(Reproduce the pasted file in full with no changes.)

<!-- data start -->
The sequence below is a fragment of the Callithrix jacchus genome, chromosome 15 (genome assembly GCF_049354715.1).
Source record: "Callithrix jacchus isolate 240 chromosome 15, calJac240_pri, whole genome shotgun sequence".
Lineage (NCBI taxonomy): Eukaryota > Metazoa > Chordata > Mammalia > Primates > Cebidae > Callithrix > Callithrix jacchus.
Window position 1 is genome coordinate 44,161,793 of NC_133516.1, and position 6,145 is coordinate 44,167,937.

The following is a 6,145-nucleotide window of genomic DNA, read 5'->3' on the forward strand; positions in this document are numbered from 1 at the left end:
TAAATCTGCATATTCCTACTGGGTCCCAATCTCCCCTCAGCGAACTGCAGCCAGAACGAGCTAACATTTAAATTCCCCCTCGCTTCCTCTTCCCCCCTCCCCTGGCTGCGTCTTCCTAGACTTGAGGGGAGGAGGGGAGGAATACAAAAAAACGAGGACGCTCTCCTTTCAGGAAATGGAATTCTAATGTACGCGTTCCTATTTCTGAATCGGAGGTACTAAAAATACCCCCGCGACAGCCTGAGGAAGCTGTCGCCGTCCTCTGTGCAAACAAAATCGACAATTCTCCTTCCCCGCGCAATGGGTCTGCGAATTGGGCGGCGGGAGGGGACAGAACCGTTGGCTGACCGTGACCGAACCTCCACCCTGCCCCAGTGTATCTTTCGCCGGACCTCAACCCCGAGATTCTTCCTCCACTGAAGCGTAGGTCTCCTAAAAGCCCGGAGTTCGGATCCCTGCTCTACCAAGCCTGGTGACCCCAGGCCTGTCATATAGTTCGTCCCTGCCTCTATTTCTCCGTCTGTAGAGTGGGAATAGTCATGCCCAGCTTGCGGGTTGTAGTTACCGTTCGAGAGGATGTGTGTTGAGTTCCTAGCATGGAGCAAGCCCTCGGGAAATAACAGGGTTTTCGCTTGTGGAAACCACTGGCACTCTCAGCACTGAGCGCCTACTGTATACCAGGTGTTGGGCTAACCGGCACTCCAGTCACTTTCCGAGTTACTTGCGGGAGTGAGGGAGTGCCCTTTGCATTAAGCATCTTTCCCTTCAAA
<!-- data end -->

The sequence below is a fragment of the Callithrix jacchus genome, chromosome 15 (genome assembly GCF_049354715.1).
Source record: "Callithrix jacchus isolate 240 chromosome 15, calJac240_pri, whole genome shotgun sequence".
Lineage (NCBI taxonomy): Eukaryota > Metazoa > Chordata > Mammalia > Primates > Cebidae > Callithrix > Callithrix jacchus.
Window position 1 is genome coordinate 44,161,793 of NC_133516.1, and position 6,145 is coordinate 44,167,937.

The following is a 6,145-nucleotide window of genomic DNA, read 5'->3' on the forward strand; positions in this document are numbered from 1 at the left end:
TAAATCTGCATATTCCTACTGGGTCCCAATCTCCCCTCAGCGAACTGCAGCCAGAACGAGCTAACATTTAAATTCCCCCTCGCTTCCTCTTCCCCCCTCCCCTGGCTGCGTCTTCCTAGACTTGAGGGGAGGAGGGGAGGAATACAAAAAAACGAGGACGCTCTCCTTTCAGGAAATGGAATTCTAATGTACGCGTTCCTATTTCTGAATCGGAGGTACTAAAAATACCCCCGCGACAGCCTGAGGAAGCTGTCGCCGTCCTCTGTGCAAACAAAATCGACAATTCTCCTTCCCCGCGCAATGGGTCTGCGAATTGGGCGGCGGGAGGGGACAGAACCGTTGGCTGACCGTGACCGAACCTCCACCCTGCCCCAGTGTATCTTTCGCCGGACCTCAACCCCGAGATTCTTCCTCCACTGAAGCGTAGGTCTCCTAAAAGCCCGGAGTTCGGATCCCTGCTCTACCAAGCCTGGTGACCCCAGGCCTGTCATATAGTTCGTCCCTGCCTCTATTTCTCCGTCTGTAGAGTGGGAATAGTCATGCCCAGCTTGCGGGTTGTAGTTACCGTTCGAGAGGATGTGTGTTGAGTTCCTAGCATGGAGCAAGCCCTCGGGAAATAACAGGGTTTTCGCTTGTGGAAACCACTGGCACTCTCAGCACTGAGCGCCTACTGTATACCAGGTGTTGGGCTAACCGGCACTCCAGTCACTTTCCGAGTTACTTGCGGGAGTGAGGGAGTGCCCTTTGCATTAAGCATCTTTCCCTTCAAA